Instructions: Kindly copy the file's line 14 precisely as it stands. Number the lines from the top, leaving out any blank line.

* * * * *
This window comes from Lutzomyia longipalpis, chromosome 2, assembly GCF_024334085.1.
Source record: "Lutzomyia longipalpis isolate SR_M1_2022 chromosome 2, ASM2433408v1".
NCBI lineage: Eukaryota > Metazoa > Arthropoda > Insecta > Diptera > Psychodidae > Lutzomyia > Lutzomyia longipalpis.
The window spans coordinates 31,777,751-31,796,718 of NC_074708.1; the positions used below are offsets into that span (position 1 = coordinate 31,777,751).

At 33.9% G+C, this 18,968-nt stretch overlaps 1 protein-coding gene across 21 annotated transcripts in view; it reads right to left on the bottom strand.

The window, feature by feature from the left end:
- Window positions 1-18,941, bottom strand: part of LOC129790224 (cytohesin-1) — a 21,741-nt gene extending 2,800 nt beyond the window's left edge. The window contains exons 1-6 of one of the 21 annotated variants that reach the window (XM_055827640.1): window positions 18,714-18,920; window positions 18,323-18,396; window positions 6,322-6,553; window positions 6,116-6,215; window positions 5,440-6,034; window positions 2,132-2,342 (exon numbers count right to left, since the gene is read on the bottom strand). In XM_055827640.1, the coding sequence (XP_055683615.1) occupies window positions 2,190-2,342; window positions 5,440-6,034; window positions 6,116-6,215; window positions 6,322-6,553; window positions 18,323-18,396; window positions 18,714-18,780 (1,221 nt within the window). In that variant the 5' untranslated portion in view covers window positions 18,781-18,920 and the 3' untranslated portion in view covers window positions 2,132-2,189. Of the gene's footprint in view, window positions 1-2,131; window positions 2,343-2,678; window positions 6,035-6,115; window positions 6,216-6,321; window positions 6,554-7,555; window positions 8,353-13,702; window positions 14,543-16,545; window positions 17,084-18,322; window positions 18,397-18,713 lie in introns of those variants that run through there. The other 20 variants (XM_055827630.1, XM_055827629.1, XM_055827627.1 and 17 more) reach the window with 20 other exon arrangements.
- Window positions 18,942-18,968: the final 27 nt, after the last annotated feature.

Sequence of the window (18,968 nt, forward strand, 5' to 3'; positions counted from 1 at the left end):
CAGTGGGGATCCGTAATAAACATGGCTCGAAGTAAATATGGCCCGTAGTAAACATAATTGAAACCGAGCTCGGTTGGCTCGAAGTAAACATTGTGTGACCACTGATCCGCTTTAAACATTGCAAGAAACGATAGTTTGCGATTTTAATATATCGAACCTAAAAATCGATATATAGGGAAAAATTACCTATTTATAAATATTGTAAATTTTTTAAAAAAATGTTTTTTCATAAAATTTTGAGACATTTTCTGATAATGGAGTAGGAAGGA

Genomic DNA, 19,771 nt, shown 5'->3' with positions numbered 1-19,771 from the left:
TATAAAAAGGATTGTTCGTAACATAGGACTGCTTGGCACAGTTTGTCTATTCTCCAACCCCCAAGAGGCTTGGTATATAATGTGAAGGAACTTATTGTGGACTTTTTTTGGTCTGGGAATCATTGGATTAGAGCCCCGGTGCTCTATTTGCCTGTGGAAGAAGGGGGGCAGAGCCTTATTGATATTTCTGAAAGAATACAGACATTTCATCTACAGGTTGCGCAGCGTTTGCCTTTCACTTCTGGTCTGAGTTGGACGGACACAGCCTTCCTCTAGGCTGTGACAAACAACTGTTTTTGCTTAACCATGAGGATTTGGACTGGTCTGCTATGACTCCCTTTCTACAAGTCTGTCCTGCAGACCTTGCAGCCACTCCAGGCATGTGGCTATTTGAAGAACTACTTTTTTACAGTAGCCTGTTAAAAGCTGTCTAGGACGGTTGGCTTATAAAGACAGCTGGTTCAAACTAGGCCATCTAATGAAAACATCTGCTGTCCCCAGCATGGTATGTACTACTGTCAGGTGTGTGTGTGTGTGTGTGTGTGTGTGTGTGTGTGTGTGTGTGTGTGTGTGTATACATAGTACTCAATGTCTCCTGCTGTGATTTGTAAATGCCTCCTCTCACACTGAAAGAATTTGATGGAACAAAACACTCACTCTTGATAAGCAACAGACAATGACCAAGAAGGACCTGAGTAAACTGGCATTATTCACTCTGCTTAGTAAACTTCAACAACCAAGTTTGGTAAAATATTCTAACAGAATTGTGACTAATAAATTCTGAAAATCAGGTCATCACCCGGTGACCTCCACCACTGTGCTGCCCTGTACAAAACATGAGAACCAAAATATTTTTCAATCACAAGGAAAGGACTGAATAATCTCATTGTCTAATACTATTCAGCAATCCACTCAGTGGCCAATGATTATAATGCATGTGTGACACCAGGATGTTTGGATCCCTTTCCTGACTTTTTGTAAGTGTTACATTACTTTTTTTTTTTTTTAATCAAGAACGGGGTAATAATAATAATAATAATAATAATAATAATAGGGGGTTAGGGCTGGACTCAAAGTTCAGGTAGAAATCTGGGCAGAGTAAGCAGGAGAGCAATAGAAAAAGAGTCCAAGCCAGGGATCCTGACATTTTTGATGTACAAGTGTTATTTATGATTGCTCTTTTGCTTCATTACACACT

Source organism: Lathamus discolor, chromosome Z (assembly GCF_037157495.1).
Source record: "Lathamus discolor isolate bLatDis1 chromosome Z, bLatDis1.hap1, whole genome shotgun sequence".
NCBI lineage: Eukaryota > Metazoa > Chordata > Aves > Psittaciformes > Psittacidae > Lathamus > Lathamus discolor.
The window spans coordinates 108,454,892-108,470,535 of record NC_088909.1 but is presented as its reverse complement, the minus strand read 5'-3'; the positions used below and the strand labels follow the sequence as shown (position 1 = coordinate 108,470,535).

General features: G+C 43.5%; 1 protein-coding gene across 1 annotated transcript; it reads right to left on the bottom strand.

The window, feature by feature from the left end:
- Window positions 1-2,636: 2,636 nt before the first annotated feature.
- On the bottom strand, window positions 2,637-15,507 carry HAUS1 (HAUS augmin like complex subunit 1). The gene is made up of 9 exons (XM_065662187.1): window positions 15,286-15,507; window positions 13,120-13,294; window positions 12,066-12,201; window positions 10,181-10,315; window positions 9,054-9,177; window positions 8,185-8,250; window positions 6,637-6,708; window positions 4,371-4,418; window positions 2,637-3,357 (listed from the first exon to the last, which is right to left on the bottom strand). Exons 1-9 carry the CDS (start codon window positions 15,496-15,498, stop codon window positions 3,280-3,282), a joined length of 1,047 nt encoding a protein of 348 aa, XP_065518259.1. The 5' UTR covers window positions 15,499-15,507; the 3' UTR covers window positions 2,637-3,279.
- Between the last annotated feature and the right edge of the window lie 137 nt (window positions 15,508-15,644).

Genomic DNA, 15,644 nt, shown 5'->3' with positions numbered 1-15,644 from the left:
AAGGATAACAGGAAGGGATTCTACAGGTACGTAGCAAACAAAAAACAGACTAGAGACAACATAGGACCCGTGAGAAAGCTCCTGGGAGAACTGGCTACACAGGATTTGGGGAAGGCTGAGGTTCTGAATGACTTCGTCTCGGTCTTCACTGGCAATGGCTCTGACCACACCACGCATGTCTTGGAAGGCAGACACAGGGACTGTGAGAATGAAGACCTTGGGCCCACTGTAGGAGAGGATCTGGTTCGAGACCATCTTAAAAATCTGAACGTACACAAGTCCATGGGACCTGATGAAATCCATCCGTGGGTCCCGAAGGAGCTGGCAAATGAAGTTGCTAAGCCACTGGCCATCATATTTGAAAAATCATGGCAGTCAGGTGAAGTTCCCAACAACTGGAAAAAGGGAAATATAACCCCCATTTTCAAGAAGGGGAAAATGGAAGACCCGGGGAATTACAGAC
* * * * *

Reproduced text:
Source record: "Lathamus discolor isolate bLatDis1 chromosome Z, bLatDis1.hap1, whole genome shotgun sequence".